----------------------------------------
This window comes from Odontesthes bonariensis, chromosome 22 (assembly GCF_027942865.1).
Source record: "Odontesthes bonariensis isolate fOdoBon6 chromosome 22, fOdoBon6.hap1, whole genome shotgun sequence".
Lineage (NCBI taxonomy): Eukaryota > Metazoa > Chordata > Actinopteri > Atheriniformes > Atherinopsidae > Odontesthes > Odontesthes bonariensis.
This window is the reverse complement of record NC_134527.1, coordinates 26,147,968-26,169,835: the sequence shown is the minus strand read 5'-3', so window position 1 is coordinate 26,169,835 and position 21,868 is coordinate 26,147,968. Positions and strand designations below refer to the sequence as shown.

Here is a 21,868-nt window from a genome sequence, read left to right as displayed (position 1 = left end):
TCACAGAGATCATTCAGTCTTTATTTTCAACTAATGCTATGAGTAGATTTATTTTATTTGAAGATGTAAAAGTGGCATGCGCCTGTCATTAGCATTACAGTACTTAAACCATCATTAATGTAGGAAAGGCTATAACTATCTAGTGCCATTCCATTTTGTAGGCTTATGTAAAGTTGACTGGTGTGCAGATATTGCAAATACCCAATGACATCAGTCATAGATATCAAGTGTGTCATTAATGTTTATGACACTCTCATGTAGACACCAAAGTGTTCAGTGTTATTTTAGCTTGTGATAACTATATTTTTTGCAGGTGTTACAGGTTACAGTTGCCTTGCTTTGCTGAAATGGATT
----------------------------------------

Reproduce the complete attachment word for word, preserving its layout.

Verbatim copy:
This window comes from Odontesthes bonariensis, chromosome 22 (assembly GCF_027942865.1).
Source record: "Odontesthes bonariensis isolate fOdoBon6 chromosome 22, fOdoBon6.hap1, whole genome shotgun sequence".
Lineage (NCBI taxonomy): Eukaryota > Metazoa > Chordata > Actinopteri > Atheriniformes > Atherinopsidae > Odontesthes > Odontesthes bonariensis.
This window is the reverse complement of record NC_134527.1, coordinates 26,147,968-26,169,835: the sequence shown is the minus strand read 5'-3', so window position 1 is coordinate 26,169,835 and position 21,868 is coordinate 26,147,968. Positions and strand designations below refer to the sequence as shown.

Here is a 21,868-nt window from a genome sequence, read left to right as displayed (position 1 = left end):
TCACAGAGATCATTCAGTCTTTATTTTCAACTAATGCTATGAGTAGATTTATTTTATTTGAAGATGTAAAAGTGGCATGCGCCTGTCATTAGCATTACAGTACTTAAACCATCATTAATGTAGGAAAGGCTATAACTATCTAGTGCCATTCCATTTTGTAGGCTTATGTAAAGTTGACTGGTGTGCAGATATTGCAAATACCCAATGACATCAGTCATAGATATCAAGTGTGTCATTAATGTTTATGACACTCTCATGTAGACACCAAAGTGTTCAGTGTTATTTTAGCTTGTGATAACTATATTTTTTGCAGGTGTTACAGGTTACAGTTGCCTTGCTTTGCTGAAATGGATT